Roll in at a nice easy pace - like 5 mph or a bit faster. Squat down hard with your legs and arms through the center of your bike, maybe kicking a bit forward. You've got to get your weight back momentarily behind the saddle and pull your front wheel up. The max height of your front wheel dictates the apex of your trajectory. As you pull your front wheel up, drive your body weight forward with your hips toward your stem (obviously taking care not to go too far) while tucking your legs up underneath you. This weight transfer forward is very key as it will help unload weight from your rear wheel and allow it to rise and follow the natural trajectory initiated by your front wheel. Then throw your handlebars forward to project distance. Your ass should move from in front of the saddle and end up way behind it as you prepare to land.

    Speed bumps can really help get the feel for the mechanics of a bunny hop. It naturally lofts your front end up and then you can play with the timing and dial your motion in. I think the hardest part is just getting the front end up and lunging your weight forward. After that, the rest comes naturally. It takes a while to get the feel so don't expect to become Jeff Lenosky overnight. Height comes with smoothness and refinement. Keep practicing on the trail and have fun with it to take the tedium out of "drills". It's a really useful skill and can get you out of trouble. Good luck!

    EDIT - hey that video link is a great demonstration! I should have watched it first . . . then I could have saved 10 minutes.
    Last edited by Dave99; 02-25-2008 at 09:07 PM.

  10. #10
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    Quote Originally Posted by Dave99
    Definitely NOTHING to do with weight. I can bunny hop my 48 lb DH bike at least 2' vertical and I'm only 150 lbs. .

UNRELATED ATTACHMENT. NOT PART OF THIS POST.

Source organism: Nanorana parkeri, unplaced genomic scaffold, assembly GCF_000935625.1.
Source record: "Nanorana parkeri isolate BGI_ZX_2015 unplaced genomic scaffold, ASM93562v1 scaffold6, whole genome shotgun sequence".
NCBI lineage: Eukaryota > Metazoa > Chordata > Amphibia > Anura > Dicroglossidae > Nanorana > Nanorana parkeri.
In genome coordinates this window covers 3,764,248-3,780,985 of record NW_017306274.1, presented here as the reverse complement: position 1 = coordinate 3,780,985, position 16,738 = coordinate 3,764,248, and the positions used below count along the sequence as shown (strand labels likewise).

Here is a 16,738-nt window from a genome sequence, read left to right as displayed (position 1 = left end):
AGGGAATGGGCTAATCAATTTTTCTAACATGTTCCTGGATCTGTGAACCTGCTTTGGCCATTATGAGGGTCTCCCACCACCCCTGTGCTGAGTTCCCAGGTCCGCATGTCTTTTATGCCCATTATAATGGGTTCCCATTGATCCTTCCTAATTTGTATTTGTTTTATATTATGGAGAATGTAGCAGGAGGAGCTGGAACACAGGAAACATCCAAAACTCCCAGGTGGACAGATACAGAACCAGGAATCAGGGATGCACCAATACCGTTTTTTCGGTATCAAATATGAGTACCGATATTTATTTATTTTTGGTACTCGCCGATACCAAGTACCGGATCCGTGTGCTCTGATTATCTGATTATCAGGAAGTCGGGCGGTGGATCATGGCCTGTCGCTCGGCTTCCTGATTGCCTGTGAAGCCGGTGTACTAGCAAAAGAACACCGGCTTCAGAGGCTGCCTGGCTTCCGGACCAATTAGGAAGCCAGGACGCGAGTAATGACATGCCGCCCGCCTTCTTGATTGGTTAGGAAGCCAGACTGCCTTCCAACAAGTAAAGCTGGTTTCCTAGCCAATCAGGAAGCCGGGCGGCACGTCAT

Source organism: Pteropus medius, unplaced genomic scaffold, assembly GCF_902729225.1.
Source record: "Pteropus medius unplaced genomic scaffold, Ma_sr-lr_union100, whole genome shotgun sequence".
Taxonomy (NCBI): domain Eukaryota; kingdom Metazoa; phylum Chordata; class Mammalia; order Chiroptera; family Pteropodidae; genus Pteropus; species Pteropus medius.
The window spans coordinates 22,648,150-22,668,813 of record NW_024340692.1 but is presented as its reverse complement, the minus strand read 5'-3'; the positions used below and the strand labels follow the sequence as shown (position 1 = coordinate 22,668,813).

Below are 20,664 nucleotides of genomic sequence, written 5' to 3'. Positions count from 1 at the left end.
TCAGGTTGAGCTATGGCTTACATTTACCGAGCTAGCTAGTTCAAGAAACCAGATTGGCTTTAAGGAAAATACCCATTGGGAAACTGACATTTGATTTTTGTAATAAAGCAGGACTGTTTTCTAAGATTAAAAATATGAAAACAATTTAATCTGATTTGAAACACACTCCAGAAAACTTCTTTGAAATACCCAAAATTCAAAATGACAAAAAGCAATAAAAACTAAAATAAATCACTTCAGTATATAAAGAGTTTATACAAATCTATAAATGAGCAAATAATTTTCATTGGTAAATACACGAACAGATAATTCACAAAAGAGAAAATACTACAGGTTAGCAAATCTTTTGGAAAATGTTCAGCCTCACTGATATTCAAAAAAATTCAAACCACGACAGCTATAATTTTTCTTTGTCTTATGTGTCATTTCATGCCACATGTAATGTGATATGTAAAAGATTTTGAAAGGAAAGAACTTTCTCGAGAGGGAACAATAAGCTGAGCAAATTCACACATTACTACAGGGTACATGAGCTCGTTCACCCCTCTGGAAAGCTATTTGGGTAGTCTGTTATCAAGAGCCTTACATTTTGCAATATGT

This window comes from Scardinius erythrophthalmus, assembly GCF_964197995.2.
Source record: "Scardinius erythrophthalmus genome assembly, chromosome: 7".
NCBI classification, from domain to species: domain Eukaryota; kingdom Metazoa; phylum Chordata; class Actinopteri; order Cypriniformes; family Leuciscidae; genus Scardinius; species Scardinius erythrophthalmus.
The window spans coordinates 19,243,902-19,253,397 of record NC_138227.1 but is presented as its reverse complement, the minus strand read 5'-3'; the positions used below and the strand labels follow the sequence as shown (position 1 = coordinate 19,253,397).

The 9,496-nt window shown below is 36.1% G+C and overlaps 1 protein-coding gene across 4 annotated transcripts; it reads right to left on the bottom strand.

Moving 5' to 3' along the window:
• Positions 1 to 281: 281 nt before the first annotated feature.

but i bet i can hop my 20lb bike for much longer before my arms fall off.

    my bmx hop is over 44 inches. weight helps if your riding just for fatigue, you can hop a heavy bike high,you just get tired fast.

  11. #11
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    Quote Originally Posted by Hand/of/Midas
    my bmx hop is over 44 inches. weight helps if your riding just for fatigue, you can hop a heavy bike high,you just get tired fast.
    Nearly 4 foot. So you can hop a young child. I want to see a video of that before I'll believe it.

  12. #12
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    Quote Originally Posted by Hand/of/Midas
    but i bet i can hop my 20lb bike for much longer before my arms fall off.

    my bmx hop is over 44 inches. weight helps if your riding just for fatigue, you can hop a heavy bike high,you just get tired fast.
    For sure. My point is you can bunny hop a lot higher than 3" with a really heavy bike. I'm confirming dude doesn't need to spend a dime to improve his vert. It's all technique.

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  14. #14
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    Soooooo many bunny hop threads it makes my head spin. Don't waste your time on here asking how to get better, just go practice. Its the only way

  15. #15
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    I thought it was an Easter Bunny thread...